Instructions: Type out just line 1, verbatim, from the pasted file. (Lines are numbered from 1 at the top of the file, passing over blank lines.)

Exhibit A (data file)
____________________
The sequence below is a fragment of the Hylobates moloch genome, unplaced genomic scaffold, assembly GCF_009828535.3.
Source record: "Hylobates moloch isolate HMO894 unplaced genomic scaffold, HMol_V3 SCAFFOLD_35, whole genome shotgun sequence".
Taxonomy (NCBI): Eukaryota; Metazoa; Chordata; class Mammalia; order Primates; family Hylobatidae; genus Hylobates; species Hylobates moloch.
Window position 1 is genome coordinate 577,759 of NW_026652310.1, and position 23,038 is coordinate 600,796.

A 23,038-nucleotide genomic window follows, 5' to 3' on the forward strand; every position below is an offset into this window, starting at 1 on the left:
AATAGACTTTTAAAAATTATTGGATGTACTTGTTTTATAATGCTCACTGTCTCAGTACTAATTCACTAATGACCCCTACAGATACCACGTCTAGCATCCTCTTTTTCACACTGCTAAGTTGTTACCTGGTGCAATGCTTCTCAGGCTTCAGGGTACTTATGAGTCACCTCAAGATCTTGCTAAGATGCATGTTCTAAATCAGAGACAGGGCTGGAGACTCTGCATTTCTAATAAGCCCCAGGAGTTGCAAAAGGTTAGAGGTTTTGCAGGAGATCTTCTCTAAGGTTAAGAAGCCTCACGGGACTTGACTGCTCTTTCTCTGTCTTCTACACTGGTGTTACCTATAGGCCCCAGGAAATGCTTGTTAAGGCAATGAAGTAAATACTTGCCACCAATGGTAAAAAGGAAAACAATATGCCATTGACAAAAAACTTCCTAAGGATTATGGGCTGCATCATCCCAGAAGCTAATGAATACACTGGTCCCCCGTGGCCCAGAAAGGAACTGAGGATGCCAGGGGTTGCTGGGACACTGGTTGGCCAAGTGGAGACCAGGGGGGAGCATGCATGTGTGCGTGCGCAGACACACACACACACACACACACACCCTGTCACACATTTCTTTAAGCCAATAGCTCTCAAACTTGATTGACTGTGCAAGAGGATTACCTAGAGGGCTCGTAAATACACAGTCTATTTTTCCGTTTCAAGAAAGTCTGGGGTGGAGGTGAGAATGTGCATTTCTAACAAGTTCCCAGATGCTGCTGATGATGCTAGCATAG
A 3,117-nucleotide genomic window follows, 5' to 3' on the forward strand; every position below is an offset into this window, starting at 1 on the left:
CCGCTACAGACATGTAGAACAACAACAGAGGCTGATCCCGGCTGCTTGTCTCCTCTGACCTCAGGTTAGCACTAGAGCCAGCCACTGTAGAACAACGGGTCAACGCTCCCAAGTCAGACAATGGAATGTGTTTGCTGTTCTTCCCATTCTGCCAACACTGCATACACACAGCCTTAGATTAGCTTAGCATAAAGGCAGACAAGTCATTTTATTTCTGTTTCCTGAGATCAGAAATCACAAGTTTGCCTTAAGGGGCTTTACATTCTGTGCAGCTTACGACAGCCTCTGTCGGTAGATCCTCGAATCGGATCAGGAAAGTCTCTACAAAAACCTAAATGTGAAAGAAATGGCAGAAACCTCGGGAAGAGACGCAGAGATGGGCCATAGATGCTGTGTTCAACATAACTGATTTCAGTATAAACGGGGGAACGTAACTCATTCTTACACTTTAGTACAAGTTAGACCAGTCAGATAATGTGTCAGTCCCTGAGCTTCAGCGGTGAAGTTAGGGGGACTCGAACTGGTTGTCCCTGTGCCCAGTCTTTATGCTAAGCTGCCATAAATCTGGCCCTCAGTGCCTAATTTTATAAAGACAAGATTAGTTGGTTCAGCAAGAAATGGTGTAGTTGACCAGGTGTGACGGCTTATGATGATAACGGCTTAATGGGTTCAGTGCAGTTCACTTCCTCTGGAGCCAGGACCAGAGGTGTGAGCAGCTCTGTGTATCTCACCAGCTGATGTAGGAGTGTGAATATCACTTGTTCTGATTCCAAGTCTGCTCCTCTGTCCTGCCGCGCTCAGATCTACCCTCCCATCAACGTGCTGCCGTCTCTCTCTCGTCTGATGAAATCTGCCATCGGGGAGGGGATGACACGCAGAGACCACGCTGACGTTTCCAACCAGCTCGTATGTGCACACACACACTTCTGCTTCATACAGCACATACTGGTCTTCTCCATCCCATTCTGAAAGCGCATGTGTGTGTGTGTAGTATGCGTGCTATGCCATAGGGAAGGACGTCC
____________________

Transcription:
The sequence below is a fragment of the Hylobates moloch genome, unplaced genomic scaffold, assembly GCF_009828535.3.